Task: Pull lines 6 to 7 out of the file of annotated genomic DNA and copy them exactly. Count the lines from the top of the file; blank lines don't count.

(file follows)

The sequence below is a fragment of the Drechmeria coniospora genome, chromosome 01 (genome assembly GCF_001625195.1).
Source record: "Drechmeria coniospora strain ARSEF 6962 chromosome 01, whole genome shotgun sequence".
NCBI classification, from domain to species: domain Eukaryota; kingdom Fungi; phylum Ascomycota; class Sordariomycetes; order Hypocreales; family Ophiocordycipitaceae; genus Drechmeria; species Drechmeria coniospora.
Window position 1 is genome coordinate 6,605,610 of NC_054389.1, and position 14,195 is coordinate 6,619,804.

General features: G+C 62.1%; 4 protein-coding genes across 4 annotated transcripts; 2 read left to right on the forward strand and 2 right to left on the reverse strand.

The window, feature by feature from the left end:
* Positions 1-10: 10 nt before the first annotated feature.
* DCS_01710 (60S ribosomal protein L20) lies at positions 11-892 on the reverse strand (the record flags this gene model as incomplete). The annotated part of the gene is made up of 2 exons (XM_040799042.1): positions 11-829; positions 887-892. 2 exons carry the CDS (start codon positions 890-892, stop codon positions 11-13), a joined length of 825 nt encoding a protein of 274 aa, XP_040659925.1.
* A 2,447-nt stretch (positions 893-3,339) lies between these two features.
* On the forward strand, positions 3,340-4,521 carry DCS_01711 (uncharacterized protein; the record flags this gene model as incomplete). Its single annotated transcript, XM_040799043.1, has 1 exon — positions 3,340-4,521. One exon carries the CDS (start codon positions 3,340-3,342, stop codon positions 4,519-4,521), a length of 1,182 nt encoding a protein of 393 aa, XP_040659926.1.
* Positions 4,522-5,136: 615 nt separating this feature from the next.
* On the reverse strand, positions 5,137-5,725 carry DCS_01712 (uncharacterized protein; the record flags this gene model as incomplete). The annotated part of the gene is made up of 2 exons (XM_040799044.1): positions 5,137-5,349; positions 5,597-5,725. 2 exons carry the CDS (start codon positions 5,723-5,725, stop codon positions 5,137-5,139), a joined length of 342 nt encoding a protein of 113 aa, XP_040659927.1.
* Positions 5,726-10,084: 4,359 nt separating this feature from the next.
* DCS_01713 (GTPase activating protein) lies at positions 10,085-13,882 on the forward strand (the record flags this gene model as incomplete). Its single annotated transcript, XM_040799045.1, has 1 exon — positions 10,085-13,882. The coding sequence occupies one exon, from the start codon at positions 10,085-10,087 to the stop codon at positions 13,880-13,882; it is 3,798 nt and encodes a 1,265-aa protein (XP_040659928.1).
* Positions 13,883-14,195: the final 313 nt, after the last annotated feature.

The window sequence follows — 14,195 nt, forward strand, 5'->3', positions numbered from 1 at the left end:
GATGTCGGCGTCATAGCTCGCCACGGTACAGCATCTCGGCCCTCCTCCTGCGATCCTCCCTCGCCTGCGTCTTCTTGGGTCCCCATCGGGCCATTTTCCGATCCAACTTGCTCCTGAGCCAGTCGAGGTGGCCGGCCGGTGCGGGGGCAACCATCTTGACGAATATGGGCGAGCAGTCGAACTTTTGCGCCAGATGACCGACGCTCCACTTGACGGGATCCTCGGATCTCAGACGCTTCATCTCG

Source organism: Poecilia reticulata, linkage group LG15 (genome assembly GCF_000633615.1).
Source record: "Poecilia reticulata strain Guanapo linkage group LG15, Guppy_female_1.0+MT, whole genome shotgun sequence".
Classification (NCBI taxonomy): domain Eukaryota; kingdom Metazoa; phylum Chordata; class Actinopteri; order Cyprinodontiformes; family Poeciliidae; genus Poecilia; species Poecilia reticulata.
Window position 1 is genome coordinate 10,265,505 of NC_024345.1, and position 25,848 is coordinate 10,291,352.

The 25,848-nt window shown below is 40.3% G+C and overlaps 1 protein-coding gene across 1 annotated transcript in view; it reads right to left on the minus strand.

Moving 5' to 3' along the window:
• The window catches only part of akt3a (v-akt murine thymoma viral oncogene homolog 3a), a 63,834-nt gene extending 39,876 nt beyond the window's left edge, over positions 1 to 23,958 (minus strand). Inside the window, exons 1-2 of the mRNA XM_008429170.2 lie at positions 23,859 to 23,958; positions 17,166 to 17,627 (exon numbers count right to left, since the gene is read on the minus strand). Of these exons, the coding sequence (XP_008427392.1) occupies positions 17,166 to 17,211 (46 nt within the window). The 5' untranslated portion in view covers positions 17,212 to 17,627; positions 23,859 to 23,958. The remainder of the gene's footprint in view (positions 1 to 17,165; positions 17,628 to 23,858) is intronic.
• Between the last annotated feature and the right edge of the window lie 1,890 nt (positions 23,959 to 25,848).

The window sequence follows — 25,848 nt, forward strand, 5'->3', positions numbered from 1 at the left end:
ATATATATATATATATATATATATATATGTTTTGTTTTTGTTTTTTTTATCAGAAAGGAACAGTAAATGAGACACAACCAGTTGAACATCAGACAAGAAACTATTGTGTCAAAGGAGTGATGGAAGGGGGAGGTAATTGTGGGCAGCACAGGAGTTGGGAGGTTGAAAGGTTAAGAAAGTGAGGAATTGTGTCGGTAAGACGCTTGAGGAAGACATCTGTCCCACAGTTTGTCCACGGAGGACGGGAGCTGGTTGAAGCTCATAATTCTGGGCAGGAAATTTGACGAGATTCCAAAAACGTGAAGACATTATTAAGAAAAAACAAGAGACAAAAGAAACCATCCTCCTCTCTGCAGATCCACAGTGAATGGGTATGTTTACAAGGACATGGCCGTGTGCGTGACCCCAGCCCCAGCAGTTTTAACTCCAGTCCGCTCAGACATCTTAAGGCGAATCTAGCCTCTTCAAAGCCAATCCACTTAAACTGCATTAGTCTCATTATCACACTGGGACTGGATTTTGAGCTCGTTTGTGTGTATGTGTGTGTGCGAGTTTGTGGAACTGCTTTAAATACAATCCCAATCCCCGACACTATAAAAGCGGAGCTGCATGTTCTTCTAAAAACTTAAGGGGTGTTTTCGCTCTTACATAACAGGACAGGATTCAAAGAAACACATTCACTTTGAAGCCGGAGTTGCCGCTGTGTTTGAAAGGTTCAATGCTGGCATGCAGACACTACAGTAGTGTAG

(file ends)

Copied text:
The window, feature by feature from the left end:
* Positions 1-10: 10 nt before the first annotated feature.